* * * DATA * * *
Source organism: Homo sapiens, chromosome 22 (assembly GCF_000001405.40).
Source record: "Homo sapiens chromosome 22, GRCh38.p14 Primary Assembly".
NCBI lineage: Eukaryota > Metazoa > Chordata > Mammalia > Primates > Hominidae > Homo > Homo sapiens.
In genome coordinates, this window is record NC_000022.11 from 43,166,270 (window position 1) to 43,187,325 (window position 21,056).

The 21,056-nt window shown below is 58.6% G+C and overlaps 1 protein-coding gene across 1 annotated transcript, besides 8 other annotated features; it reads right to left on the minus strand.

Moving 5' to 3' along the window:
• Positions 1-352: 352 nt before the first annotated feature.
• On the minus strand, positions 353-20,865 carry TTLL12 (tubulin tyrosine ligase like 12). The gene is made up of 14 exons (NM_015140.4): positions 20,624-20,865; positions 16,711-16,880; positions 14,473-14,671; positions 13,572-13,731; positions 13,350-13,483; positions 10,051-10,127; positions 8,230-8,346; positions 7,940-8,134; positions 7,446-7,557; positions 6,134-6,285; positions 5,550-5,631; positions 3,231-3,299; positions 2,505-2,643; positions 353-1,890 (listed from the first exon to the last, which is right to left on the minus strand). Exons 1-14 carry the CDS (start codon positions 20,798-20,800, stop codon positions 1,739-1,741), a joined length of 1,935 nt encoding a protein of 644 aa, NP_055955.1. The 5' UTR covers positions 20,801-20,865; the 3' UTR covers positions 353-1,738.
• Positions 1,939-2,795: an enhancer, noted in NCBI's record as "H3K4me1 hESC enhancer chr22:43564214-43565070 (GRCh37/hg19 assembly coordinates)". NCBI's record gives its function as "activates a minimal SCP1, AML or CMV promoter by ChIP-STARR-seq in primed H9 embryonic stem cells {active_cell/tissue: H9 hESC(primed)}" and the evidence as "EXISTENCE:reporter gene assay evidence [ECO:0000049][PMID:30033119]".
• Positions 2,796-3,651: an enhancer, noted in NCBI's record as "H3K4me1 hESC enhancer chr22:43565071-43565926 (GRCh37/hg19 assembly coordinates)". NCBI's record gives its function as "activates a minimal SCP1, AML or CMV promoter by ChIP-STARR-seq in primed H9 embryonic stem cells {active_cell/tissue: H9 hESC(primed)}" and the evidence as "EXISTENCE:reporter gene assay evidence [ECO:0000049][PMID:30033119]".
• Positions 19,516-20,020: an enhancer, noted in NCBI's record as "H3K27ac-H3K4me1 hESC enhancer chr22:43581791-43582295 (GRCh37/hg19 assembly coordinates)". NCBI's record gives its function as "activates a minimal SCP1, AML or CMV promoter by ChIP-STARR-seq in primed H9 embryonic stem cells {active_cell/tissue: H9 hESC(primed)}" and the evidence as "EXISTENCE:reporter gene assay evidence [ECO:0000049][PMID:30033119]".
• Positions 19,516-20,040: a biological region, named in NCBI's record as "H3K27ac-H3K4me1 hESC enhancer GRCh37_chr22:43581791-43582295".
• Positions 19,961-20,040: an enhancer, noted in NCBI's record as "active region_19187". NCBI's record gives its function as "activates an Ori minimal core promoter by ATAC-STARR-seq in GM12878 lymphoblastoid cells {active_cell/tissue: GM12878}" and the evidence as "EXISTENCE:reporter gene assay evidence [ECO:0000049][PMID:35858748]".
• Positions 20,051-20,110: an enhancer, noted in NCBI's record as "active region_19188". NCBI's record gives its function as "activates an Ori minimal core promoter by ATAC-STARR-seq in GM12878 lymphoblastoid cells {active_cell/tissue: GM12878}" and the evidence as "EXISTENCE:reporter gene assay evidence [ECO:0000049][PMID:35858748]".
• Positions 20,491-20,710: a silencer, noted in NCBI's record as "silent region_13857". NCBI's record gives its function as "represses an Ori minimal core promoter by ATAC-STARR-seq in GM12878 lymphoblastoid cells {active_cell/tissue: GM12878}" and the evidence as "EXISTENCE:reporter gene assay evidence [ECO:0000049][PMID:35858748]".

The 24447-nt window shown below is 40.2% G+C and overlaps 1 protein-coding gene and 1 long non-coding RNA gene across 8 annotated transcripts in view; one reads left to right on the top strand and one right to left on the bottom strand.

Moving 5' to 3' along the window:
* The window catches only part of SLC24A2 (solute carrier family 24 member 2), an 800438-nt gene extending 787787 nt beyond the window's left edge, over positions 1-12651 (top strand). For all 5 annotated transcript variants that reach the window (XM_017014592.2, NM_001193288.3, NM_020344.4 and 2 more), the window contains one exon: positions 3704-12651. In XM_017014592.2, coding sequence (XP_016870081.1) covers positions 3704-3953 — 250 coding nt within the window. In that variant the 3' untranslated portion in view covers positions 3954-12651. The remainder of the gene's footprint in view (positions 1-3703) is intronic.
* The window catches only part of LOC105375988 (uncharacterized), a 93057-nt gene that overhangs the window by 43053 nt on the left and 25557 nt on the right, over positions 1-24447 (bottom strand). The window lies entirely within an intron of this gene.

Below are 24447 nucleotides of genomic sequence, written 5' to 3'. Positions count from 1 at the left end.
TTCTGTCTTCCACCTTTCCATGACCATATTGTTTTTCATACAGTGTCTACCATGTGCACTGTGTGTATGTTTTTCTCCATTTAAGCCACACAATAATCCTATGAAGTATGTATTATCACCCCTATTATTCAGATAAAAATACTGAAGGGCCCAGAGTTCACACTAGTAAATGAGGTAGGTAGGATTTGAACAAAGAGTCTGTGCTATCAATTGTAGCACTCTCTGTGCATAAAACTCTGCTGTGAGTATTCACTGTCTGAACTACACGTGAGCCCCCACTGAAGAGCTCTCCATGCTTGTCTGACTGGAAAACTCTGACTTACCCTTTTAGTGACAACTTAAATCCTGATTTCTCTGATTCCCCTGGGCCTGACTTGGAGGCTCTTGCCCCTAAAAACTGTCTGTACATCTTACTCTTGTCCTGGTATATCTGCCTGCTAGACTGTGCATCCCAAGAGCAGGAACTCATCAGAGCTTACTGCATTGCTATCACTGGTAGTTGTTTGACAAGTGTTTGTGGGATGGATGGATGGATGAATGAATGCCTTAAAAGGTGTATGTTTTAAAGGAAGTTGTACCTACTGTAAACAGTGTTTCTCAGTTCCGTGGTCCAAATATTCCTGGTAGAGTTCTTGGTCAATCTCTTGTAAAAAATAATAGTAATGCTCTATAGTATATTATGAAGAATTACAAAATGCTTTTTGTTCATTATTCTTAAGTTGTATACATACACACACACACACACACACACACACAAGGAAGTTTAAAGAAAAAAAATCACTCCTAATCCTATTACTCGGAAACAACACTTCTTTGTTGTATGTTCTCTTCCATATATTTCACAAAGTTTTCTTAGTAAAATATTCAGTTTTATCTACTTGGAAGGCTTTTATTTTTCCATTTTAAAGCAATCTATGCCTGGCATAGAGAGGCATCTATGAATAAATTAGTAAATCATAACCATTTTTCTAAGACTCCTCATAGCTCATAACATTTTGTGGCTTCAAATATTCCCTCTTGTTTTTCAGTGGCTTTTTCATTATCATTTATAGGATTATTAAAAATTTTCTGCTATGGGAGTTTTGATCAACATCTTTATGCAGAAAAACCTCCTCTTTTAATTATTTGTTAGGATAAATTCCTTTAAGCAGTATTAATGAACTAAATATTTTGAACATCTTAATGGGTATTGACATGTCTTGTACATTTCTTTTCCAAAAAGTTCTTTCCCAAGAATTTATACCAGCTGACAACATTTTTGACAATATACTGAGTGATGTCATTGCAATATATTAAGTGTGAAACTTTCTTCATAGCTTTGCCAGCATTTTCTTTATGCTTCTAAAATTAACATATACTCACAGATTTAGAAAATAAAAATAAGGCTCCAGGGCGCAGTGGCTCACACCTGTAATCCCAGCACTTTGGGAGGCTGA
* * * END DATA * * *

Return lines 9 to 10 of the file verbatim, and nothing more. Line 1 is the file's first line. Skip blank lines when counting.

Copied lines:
• Positions 1,939-2,795: an enhancer, noted in NCBI's record as "H3K4me1 hESC enhancer chr22:43564214-43565070 (GRCh37/hg19 assembly coordinates)". NCBI's record gives its function as "activates a minimal SCP1, AML or CMV promoter by ChIP-STARR-seq in primed H9 embryonic stem cells {active_cell/tissue: H9 hESC(primed)}" and the evidence as "EXISTENCE:reporter gene assay evidence [ECO:0000049][PMID:30033119]".
• Positions 2,796-3,651: an enhancer, noted in NCBI's record as "H3K4me1 hESC enhancer chr22:43565071-43565926 (GRCh37/hg19 assembly coordinates)". NCBI's record gives its function as "activates a minimal SCP1, AML or CMV promoter by ChIP-STARR-seq in primed H9 embryonic stem cells {active_cell/tissue: H9 hESC(primed)}" and the evidence as "EXISTENCE:reporter gene assay evidence [ECO:0000049][PMID:30033119]".